Gerrard trial man tells of 'barrage' of blows

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The man allegedly attacked by England footballer Steven Gerrard during a bar room brawl today relived the incident in court.





Marcus McGee, 34, said he faced a "barrage" of blows after the Liverpool captain asked him "who the f***" he thought he was when refused to hand over control of a CD player.

Mr McGee lost a front tooth crown in the attack in the early hours of December 29 last year, Liverpool Crown Court heard.

Mr McGee, who was initially attacked by Gerrard's friend John Doran, said he thought the soccer player struck the first blow.

He said: "I remember a barrage of punches coming in at my face but I didn't know who has done what.

"Having watched the CCTV it was obvious Steven Gerrard hits me a couple of times, maybe three times but I couldn't honestly say on the night.

"I didn't know who did what."





Mr McGee, wearing a smart blue suit and striped tie, said he was in the Lounge Inn with his girlfriend Gina Lond and was asked by the manager to be in charge of the music.

Watching the CCTV footage along with the seven women and five men of the jury, Mr McGee said he threw no punches and was in a "nondescript" mood.

Being led through his evidence by prosecuting barrister David Turner QC, Mr McGee explained what happened before the trouble began.

Reliving the 2am row over the CD player, Mr McGee said the millionaire father-of-two footballer tried to grab a card from his hand which controlled the stereo.

He said: "Mr Gerrard came to me from my left hand side and requested he wanted control of the music.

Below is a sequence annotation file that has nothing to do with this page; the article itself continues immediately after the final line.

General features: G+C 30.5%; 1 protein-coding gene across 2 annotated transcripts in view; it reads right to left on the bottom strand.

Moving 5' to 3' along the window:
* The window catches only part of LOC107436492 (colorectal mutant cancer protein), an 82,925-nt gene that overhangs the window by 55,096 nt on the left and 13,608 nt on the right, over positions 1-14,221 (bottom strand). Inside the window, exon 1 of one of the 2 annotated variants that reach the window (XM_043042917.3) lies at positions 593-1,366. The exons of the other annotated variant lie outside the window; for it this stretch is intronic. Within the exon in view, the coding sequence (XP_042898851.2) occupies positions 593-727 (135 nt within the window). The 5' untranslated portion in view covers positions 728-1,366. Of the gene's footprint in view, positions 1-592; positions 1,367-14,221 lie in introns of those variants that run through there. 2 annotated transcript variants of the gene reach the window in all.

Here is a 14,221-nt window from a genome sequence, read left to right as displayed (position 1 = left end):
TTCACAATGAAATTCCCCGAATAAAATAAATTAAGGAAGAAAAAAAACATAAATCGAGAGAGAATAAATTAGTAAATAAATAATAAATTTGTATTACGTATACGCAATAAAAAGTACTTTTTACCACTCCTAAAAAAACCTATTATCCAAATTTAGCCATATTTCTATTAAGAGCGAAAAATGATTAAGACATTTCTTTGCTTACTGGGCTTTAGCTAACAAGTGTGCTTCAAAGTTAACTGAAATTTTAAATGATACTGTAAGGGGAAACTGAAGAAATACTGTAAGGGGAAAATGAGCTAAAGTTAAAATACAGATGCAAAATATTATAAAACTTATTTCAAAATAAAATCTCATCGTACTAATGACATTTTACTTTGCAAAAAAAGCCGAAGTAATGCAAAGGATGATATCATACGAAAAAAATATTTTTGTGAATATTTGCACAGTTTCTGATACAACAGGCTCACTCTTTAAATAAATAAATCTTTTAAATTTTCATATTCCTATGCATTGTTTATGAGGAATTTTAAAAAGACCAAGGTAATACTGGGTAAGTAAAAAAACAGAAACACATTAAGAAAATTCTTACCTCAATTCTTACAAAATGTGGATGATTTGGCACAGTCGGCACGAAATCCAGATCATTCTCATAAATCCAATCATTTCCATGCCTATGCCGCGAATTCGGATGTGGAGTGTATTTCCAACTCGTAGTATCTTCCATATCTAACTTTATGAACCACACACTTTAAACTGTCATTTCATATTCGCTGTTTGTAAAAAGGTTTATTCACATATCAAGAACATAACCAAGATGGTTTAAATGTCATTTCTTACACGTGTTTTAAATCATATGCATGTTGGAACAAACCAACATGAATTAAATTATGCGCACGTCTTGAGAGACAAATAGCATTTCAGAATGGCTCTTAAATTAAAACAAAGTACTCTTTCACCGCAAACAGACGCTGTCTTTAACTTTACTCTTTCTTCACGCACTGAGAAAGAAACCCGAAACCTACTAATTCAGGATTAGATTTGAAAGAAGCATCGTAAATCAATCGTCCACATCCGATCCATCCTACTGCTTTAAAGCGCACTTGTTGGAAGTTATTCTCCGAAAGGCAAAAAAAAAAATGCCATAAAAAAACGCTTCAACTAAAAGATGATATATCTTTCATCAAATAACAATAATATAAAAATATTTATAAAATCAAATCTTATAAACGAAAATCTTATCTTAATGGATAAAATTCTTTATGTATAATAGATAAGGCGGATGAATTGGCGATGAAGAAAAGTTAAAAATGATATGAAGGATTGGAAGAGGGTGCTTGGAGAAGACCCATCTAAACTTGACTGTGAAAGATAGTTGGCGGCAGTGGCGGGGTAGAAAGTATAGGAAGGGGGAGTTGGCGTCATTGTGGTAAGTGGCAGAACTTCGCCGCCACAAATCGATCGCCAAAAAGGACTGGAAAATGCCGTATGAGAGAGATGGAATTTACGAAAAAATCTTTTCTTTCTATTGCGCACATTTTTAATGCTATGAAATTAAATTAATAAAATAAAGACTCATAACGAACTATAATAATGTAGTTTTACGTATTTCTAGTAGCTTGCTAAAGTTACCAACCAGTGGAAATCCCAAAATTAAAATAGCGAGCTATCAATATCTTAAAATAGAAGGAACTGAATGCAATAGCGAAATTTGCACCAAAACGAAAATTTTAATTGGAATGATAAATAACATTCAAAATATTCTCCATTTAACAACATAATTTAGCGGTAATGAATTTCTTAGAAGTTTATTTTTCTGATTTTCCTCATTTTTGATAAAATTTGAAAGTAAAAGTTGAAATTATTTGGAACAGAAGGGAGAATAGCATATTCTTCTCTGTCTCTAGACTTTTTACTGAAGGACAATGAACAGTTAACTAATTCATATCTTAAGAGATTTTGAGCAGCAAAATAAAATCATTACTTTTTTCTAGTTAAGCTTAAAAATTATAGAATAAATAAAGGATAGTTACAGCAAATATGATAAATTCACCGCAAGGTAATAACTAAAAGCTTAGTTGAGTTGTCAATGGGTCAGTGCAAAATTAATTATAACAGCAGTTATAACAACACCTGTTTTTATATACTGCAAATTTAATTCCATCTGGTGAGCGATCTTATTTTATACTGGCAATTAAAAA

"It was something to the effect of 'Here you are, lad, give me that'."

"You recognised Steven Gerrard?" asked Mr Turner.

"Of course," said the victim.

"I didn't give it to him, no.

"It wasn't my permission to be giving it out to somebody else, it was my job so I didn't hand it over.

"He made a move to try to grab the card to take it away and I remember it slipped on the floor at one stage.

"He then walked away, that was the end of it."

Gerrard, who was in the club with friends to celebrate Liverpool's 5-1 win over Newcastle Utd, is shown on CCTV walking away before he returned several minutes later.



Gerrard, wearing a blue v-neck jumper, later returned to businessman Mr McGee, who was sitting alone at the bar.

He said the Anfield hero leaned down to speak to him.

"I got up," he said because Gerrard had seconds earlier allegedly asked "Who the f*** do you think you are?"

Mr McGee said: "When someone says something like that to you, well, I felt threatened and vulnerable sitting down and looking up so my instinct was to stand up and talk to him."

Asked if he could recall what was said, he added: "Not really.